And everywhere in between.”

Yea, we are cheesy. But it works. So we sing that about three times. More when dirtier. Then interchange the words for each appendage.

Lastly, you want to look at your shower space and see how it is set up. If you are sharing a shower with you entire family, you will want to move dangerous items out of their reach. I suggest buying a few of the bathroom caddys that suction cup to the wall. Then you can place your razors and other dangerous objects high out of their reach. I also suggest to but additional ones for each child. Place them lower within their reach. Add in such items as their toothbrush, toothpaste, wash cloth and other items.

We are not yet to independent shower taking, but at least we have set up our kids to succeed.

Wordy Wednesday: Social Stories


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New experiences are scary. I get so nervous and frightened when I have to drive somewhere I have never been and approach someone I have never talked to. Yes, me who loves to talk, gets nauseatingly nervous to talk to new people. Knowing how I feel, I can’t begin to imagine and feel the anxiety and fear that builds up in my own children when they are experiencing something new. This similar thing happens a lot to our children. Luckily, there is a answer and a solution to help make new experiences a positive one. All we have to do is take away to fear of the unknown.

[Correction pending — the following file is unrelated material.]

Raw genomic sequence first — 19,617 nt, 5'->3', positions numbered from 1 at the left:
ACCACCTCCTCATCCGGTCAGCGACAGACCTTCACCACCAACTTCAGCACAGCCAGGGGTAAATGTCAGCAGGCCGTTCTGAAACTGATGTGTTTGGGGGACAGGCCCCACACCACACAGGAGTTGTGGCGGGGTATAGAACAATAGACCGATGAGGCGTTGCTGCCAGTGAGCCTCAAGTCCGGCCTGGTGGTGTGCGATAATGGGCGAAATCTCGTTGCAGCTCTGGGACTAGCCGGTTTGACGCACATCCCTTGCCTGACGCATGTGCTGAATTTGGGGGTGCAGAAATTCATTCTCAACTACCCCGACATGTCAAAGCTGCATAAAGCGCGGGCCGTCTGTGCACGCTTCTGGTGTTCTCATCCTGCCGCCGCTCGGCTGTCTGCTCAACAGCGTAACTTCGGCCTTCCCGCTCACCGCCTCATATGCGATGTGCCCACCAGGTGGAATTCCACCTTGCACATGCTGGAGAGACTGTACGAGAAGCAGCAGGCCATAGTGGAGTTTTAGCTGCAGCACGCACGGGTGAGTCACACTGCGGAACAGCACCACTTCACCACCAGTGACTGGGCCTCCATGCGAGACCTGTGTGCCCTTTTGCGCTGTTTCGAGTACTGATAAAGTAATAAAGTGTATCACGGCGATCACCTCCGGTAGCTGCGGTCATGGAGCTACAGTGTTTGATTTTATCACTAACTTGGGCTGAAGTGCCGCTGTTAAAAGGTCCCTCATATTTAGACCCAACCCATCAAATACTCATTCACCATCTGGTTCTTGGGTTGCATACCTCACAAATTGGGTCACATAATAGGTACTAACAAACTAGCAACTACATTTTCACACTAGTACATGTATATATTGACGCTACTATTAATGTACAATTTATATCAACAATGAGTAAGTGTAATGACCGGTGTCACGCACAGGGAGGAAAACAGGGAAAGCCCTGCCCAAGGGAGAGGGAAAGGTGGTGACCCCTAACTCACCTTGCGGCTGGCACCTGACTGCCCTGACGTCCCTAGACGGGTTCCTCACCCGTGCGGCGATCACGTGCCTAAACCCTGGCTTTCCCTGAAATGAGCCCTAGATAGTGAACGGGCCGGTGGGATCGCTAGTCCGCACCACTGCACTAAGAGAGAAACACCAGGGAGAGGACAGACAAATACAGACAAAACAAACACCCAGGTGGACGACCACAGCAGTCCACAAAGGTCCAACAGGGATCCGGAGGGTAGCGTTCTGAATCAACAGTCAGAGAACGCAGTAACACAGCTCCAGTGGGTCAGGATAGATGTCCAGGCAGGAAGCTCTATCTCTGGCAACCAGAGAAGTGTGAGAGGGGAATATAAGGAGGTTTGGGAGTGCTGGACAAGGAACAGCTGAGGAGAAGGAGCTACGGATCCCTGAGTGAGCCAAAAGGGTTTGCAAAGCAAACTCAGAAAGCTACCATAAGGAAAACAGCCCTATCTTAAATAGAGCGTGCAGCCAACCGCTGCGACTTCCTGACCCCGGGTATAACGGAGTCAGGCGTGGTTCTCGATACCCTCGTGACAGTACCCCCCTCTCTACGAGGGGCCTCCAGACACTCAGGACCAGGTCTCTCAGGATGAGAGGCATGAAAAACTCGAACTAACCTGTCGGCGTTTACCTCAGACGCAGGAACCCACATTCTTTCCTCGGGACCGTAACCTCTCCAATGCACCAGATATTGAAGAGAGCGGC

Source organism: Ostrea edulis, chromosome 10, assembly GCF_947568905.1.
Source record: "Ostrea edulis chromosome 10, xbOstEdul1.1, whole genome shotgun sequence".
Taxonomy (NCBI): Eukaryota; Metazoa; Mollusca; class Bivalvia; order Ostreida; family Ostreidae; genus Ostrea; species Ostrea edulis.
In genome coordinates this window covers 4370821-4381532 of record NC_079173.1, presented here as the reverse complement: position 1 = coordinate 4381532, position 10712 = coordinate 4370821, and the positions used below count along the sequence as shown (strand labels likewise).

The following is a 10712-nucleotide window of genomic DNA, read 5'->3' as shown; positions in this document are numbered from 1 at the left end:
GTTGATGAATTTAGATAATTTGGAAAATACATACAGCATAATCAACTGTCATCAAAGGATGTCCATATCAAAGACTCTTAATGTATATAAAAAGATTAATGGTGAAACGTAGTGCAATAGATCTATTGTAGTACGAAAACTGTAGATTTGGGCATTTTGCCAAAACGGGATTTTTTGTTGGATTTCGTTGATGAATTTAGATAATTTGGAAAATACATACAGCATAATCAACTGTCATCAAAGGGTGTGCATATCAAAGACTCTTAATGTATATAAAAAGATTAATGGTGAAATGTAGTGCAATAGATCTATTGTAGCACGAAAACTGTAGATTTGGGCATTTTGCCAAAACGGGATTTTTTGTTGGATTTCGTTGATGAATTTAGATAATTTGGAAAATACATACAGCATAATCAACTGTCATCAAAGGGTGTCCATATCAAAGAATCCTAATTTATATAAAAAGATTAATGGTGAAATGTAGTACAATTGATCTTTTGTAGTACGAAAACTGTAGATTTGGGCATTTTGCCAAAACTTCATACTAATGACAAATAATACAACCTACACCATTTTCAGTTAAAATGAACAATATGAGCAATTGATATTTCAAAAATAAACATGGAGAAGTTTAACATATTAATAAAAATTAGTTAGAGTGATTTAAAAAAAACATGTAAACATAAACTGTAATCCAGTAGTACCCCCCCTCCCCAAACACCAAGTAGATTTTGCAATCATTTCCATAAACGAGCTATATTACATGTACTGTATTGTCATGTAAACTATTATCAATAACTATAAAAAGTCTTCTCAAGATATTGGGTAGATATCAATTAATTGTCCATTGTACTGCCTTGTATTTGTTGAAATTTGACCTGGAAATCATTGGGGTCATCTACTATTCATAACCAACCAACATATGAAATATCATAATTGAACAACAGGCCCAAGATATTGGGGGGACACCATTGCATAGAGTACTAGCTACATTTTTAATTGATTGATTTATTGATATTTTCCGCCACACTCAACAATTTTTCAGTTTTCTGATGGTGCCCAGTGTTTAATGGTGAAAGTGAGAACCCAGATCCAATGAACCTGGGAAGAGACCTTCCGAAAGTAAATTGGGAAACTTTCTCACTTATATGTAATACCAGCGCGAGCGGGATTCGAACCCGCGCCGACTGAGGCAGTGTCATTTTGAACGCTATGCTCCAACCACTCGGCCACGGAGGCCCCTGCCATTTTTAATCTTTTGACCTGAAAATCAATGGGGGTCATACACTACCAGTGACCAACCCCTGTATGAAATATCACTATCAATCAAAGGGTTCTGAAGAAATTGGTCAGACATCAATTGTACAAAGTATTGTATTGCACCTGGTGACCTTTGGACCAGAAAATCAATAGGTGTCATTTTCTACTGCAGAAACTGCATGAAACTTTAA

In comes the social story. It is just as it sounds; a story. What is great and impressive of this little aid is it can become completely customizable and a fun DIY project.

So what exactly is it? It is much along the lines of the Bearinstein Bears books. Each story can have your child as the character or another person. You write the story explaining all the steps (in simple detail) of all the events that will happen before, during and after the new experience.

There a multiple ways of creating one. Here are just a few:

1. Snapfish, Blurb, or any photo publishing site that allows book printing.

2. Purchase a cheap small 4×6 photo book and you but the author, artist and publisher.

3. Find clip art or other images online, copy and paste them into a word processing program and add text. Next print and I suggest additionally to laminate them. You can bind them with punching a hike in the corner and clamping with a binder ring.

4. Use a app or computer program, such as a Windows template for creating social stories.

Our ABA introduced them to use years ago to help with experiences from toilet training, air plane rides, new siblings and more. Since then, I have been using the above methods to create my own.

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Tricare/Therapy Thursdays: My Child is Diagnosed with ASD. Now What?


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When Bug got diagnosed with PDD-NOS I was completely ignorant to the types of therapy that might help him. I of course had heard of ASD and all its components, but I really didn’t know what there was in types of assistance to help them. My misinformation and misunderstanding was there were none.

I pictured a family with an ASD child like this: